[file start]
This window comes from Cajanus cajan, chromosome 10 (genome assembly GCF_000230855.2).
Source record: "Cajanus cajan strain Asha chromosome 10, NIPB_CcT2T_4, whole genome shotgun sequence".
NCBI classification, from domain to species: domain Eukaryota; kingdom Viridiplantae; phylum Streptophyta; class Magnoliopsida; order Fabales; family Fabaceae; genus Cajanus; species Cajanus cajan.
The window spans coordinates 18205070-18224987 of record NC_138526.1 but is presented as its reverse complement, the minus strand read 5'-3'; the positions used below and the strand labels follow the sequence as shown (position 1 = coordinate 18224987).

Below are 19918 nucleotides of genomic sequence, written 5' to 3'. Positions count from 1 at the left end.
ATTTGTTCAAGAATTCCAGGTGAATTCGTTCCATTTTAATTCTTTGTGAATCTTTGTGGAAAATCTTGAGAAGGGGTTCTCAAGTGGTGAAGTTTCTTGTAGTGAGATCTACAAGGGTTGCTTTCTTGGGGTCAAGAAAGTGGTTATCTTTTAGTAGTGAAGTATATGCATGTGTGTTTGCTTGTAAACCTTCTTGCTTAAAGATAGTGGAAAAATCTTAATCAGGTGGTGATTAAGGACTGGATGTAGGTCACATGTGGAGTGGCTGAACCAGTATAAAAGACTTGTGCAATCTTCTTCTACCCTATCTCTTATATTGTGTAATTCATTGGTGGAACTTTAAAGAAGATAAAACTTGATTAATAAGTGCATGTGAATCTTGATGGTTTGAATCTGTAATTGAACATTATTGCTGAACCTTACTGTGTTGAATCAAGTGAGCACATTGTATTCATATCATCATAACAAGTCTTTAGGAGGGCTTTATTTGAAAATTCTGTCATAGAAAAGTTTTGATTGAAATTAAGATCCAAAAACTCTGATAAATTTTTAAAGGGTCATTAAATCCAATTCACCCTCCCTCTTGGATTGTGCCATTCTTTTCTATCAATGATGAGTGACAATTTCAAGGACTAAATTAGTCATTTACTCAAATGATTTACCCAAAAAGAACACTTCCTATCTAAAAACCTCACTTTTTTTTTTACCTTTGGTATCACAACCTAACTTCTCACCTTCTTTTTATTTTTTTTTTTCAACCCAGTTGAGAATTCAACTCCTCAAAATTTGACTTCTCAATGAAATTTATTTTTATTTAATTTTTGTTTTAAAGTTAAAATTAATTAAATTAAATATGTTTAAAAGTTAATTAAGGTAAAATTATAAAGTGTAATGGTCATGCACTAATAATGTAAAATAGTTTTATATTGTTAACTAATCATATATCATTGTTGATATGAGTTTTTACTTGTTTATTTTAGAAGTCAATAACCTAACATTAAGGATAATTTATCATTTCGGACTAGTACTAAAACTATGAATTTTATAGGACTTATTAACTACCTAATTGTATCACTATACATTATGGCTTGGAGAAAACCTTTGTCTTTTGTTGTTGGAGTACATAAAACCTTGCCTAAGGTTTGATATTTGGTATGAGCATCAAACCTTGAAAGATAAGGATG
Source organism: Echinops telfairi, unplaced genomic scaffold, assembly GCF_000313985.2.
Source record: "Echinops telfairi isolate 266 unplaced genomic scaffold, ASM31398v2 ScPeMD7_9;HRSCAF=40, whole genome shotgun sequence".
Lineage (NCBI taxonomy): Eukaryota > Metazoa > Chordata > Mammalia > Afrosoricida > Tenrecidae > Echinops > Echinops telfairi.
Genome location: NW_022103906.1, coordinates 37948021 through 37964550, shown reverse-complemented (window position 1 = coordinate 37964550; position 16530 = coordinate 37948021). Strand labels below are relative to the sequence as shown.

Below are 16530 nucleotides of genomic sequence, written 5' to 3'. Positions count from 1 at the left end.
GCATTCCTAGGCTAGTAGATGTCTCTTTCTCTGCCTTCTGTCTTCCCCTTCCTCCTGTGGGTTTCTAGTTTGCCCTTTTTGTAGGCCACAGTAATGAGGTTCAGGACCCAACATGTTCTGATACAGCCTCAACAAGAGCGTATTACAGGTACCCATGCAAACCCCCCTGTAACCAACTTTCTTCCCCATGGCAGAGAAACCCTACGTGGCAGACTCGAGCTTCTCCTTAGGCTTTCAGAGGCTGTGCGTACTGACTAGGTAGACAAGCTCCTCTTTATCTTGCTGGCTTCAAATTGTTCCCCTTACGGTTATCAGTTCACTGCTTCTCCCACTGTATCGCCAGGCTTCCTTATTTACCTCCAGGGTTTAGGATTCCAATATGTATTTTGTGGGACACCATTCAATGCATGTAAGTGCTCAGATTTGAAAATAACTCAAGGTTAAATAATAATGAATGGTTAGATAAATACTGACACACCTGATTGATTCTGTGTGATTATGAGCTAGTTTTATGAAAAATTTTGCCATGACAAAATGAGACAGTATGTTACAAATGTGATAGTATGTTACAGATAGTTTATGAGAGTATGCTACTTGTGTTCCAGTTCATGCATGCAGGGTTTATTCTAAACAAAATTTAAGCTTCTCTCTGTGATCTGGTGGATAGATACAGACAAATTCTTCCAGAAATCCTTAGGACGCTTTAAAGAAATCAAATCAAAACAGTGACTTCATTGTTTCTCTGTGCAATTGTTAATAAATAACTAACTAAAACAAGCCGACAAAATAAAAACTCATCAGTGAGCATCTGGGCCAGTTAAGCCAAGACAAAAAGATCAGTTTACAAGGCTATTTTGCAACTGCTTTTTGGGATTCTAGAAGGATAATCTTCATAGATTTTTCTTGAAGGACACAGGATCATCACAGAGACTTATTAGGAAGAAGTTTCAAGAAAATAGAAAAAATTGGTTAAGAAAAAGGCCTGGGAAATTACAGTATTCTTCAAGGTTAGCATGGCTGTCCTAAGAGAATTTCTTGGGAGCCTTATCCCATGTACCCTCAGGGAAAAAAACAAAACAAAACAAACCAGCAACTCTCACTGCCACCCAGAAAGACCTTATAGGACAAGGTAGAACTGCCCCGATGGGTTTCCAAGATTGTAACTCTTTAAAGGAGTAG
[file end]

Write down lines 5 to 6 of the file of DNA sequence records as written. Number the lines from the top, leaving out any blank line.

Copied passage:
Below are 19918 nucleotides of genomic sequence, written 5' to 3'. Positions count from 1 at the left end.
ATTTGTTCAAGAATTCCAGGTGAATTCGTTCCATTTTAATTCTTTGTGAATCTTTGTGGAAAATCTTGAGAAGGGGTTCTCAAGTGGTGAAGTTTCTTGTAGTGAGATCTACAAGGGTTGCTTTCTTGGGGTCAAGAAAGTGGTTATCTTTTAGTAGTGAAGTATATGCATGTGTGTTTGCTTGTAAACCTTCTTGCTTAAAGATAGTGGAAAAATCTTAATCAGGTGGTGATTAAGGACTGGATGTAGGTCACATGTGGAGTGGCTGAACCAGTATAAAAGACTTGTGCAATCTTCTTCTACCCTATCTCTTATATTGTGTAATTCATTGGTGGAACTTTAAAGAAGATAAAACTTGATTAATAAGTGCATGTGAATCTTGATGGTTTGAATCTGTAATTGAACATTATTGCTGAACCTTACTGTGTTGAATCAAGTGAGCACATTGTATTCATATCATCATAACAAGTCTTTAGGAGGGCTTTATTTGAAAATTCTGTCATAGAAAAGTTTTGATTGAAATTAAGATCCAAAAACTCTGATAAATTTTTAAAGGGTCATTAAATCCAATTCACCCTCCCTCTTGGATTGTGCCATTCTTTTCTATCAATGATGAGTGACAATTTCAAGGACTAAATTAGTCATTTACTCAAATGATTTACCCAAAAAGAACACTTCCTATCTAAAAACCTCACTTTTTTTTTTACCTTTGGTATCACAACCTAACTTCTCACCTTCTTTTTATTTTTTTTTTTCAACCCAGTTGAGAATTCAACTCCTCAAAATTTGACTTCTCAATGAAATTTATTTTTATTTAATTTTTGTTTTAAAGTTAAAATTAATTAAATTAAATATGTTTAAAAGTTAATTAAGGTAAAATTATAAAGTGTAATGGTCATGCACTAATAATGTAAAATAGTTTTATATTGTTAACTAATCATATATCATTGTTGATATGAGTTTTTACTTGTTTATTTTAGAAGTCAATAACCTAACATTAAGGATAATTTATCATTTCGGACTAGTACTAAAACTATGAATTTTATAGGACTTATTAACTACCTAATTGTATCACTATACATTATGGCTTGGAGAAAACCTTTGTCTTTTGTTGTTGGAGTACATAAAACCTTGCCTAAGGTTTGATATTTGGTATGAGCATCAAACCTTGAAAGATAAGGATG